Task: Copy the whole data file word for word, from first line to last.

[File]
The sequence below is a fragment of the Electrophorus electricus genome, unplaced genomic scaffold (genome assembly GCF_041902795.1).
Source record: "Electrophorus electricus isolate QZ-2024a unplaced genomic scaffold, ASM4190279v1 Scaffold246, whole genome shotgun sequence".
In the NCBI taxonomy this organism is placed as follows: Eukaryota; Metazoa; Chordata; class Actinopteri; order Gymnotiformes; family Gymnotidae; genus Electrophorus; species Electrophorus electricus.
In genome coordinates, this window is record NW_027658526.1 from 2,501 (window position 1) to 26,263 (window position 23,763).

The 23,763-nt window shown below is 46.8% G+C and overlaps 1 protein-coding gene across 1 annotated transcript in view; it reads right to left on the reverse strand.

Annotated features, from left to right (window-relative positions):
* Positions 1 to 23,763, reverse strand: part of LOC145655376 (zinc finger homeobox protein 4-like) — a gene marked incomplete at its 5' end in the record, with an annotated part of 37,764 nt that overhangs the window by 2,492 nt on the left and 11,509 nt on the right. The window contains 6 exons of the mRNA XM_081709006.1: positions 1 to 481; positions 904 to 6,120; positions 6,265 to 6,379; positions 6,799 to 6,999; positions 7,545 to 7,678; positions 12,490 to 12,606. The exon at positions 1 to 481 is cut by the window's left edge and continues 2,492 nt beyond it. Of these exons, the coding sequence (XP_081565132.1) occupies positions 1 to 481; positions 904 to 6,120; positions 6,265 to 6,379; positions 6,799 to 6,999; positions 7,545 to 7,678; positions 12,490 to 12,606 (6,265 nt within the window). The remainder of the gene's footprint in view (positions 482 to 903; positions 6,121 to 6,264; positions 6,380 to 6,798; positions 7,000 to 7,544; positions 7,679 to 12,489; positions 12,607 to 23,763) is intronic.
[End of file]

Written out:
The sequence below is a fragment of the Electrophorus electricus genome, unplaced genomic scaffold (genome assembly GCF_041902795.1).
Source record: "Electrophorus electricus isolate QZ-2024a unplaced genomic scaffold, ASM4190279v1 Scaffold246, whole genome shotgun sequence".
In the NCBI taxonomy this organism is placed as follows: Eukaryota; Metazoa; Chordata; class Actinopteri; order Gymnotiformes; family Gymnotidae; genus Electrophorus; species Electrophorus electricus.
In genome coordinates, this window is record NW_027658526.1 from 2,501 (window position 1) to 26,263 (window position 23,763).

The 23,763-nt window shown below is 46.8% G+C and overlaps 1 protein-coding gene across 1 annotated transcript in view; it reads right to left on the reverse strand.

Annotated features, from left to right (window-relative positions):
* Positions 1 to 23,763, reverse strand: part of LOC145655376 (zinc finger homeobox protein 4-like) — a gene marked incomplete at its 5' end in the record, with an annotated part of 37,764 nt that overhangs the window by 2,492 nt on the left and 11,509 nt on the right. The window contains 6 exons of the mRNA XM_081709006.1: positions 1 to 481; positions 904 to 6,120; positions 6,265 to 6,379; positions 6,799 to 6,999; positions 7,545 to 7,678; positions 12,490 to 12,606. The exon at positions 1 to 481 is cut by the window's left edge and continues 2,492 nt beyond it. Of these exons, the coding sequence (XP_081565132.1) occupies positions 1 to 481; positions 904 to 6,120; positions 6,265 to 6,379; positions 6,799 to 6,999; positions 7,545 to 7,678; positions 12,490 to 12,606 (6,265 nt within the window). The remainder of the gene's footprint in view (positions 482 to 903; positions 6,121 to 6,264; positions 6,380 to 6,798; positions 7,000 to 7,544; positions 7,679 to 12,489; positions 12,607 to 23,763) is intronic.